Gulag Tula Sanjay, India

Riya Simon May 18, 2020

“Being part of Jai Jagat march, I’d like to carry the message of asking for an undivided borderless world and peaceful society everywhere and I wish to spread the smile that travels thousands of miles”. 

Gulal Tula-Sanjay, a young civil engineering post-graduate, with roots in Mehsana (Gujarat, India) has been familiar with social activism right from childhood with her parents initiative, Vishwagram (world-village), an NGO in a rather underdeveloped village, Basna in Mehsana District, established in 1993, two years before she was born. Karunagram (village of compassion) is a part of this initiative where they support an orphanage where Gulal would often stay. She confesses how she felt envious when other children would call her mother ‘mummy’.  

She reflects that growing up with 17 orphan children taught her how to live in a big family with the values of sharing and caring. This also helped her learn more from her exposure to practical lessons of life than learning through classroom based education. 

Gulal recalls an anecdote from her childhood that influenced her life journey deeply; ‘One of the children, Nikhil, a runaway child, growing up at the orphanage was found on the railway-station by an NGO called Child-line. He had run away from his home because of the beatings he got from his stepmother. Once while selling snacks on trains, a job enforced on him by his step mother, somebody snatched away his snacks worth 100Rs. fearing the beating he’d receive, he had no option but to run instead.  What struck Gulal when he narrated his reasons was his exclamation, “Do you know how costly those snacks were? 100 Rupees!”.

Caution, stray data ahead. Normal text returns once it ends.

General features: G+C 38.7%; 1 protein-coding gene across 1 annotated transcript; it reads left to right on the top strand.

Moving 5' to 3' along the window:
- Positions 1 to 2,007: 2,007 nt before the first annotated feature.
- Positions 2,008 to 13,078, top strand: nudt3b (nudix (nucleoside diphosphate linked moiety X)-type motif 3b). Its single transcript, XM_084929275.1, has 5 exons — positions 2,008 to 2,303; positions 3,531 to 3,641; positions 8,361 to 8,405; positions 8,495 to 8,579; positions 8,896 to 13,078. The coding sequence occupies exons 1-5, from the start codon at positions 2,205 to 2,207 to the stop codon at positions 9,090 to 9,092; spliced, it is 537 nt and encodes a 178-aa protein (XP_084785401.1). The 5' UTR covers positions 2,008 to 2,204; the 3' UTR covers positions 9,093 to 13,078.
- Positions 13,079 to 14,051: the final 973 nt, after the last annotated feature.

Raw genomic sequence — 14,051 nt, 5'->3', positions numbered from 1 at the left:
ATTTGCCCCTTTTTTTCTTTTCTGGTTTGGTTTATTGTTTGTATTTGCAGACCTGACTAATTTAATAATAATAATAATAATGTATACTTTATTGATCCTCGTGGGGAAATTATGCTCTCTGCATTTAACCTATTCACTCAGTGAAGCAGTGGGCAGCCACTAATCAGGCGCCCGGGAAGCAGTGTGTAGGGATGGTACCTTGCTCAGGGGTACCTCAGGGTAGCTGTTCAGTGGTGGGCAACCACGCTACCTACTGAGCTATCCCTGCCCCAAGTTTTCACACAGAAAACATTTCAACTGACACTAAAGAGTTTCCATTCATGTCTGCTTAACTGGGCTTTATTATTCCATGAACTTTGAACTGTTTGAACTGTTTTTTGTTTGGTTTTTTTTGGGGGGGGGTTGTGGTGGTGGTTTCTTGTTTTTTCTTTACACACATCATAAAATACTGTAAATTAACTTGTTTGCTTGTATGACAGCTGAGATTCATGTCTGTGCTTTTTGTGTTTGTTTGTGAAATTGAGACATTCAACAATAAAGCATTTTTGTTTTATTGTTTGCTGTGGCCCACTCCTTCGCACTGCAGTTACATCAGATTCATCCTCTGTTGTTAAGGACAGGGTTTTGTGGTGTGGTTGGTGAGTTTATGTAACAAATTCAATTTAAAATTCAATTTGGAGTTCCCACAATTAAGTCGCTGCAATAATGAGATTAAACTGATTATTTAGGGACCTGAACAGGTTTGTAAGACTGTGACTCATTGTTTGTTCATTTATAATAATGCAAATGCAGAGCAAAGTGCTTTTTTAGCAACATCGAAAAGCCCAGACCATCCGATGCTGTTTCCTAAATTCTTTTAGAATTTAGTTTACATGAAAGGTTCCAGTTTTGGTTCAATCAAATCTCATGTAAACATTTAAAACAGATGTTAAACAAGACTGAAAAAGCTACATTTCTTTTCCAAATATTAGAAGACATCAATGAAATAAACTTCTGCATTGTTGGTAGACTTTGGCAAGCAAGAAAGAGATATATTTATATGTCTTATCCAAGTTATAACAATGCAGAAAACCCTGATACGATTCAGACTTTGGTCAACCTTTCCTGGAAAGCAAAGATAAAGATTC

The incident brought forth the reality of deeply rooted poverty and social inequality that pervades our society and to which few privileged children get exposed to. The story practically awakened Gulal to a life of commitment to the cause of the poor and against social and economic exclusion. 

Thereon, she kept herself involved in many of the projects with Vishwagrams that her parents were moderating. At Yuvagram (means Youth-village in Hindi), she participated in life-skills camps for Youth and teachers. In Kitabgram (Book-village), she participated in activities that encouraged people to read more books that inspires self and social transformations. In Snehgram, she used to work in reconciliation and restoration processes in natural calamities affected areas across the country such as their work in Kutch (2002 Earthquake), Surat Flood (2008), Tsunami in Tamilnadu (2007), Kedarnath Floods and Nepal Earthquake(2011). 

Gulal’s next venture touched the very heart of the human condition as a result of direct violence. She joined Shantigram, working for communal harmony, post the infamous 2002  Godhra riots and later for Kokarajar  riots in 2012. She understands violence and how it rips apart the very fabric of humanity that binds our world together and makes her all the more commited in redressing the ills through positive actions. 

Gulal has seen the ugliness of human suffering in the microcosm of her world of Vishwagram. Jai Jagat, for her, gives an opportunity to broaden her horizons of the experience of humanity and all its concomitant miseries and inequalities at a macro level with a focus on finding solutions and alternatives while on the journey and a way of thinking that is inclusive and cares for each member of the society.  

She believes that the Jai Jagat will strengthen her work in social welfare and harmony to a global platform. She, along with another core marcher of jai Jagat, organised and participated in a parallel, 57 days of 900Km long footmarch in Gujarat (Porbandar to Dandi) between Nov14, 2019 – Jan 9, 2020. 

She wishes that in being a part of theJai Jagat, she will be a part of  a global initiative to bring peace and justice to this world.